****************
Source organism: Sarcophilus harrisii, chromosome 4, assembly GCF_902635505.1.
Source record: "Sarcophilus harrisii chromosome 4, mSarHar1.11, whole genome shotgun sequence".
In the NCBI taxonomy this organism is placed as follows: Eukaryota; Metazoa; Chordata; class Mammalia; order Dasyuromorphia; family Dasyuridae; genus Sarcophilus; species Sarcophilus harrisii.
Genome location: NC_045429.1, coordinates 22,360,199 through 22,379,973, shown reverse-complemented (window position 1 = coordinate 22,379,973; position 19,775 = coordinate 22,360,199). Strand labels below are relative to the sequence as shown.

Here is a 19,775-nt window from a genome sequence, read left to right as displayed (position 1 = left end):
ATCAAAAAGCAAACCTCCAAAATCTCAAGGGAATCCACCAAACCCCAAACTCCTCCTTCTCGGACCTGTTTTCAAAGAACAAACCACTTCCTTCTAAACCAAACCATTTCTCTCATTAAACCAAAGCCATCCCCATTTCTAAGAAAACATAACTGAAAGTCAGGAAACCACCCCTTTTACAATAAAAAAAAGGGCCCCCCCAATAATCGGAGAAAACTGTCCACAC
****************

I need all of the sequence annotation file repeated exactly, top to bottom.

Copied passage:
Source organism: Sarcophilus harrisii, chromosome 4, assembly GCF_902635505.1.
Source record: "Sarcophilus harrisii chromosome 4, mSarHar1.11, whole genome shotgun sequence".
In the NCBI taxonomy this organism is placed as follows: Eukaryota; Metazoa; Chordata; class Mammalia; order Dasyuromorphia; family Dasyuridae; genus Sarcophilus; species Sarcophilus harrisii.
Genome location: NC_045429.1, coordinates 22,360,199 through 22,379,973, shown reverse-complemented (window position 1 = coordinate 22,379,973; position 19,775 = coordinate 22,360,199). Strand labels below are relative to the sequence as shown.

Here is a 19,775-nt window from a genome sequence, read left to right as displayed (position 1 = left end):
ATCAAAAAGCAAACCTCCAAAATCTCAAGGGAATCCACCAAACCCCAAACTCCTCCTTCTCGGACCTGTTTTCAAAGAACAAACCACTTCCTTCTAAACCAAACCATTTCTCTCATTAAACCAAAGCCATCCCCATTTCTAAGAAAACATAACTGAAAGTCAGGAAACCACCCCTTTTACAATAAAAAAAAGGGCCCCCCCAATAATCGGAGAAAACTGTCCACAC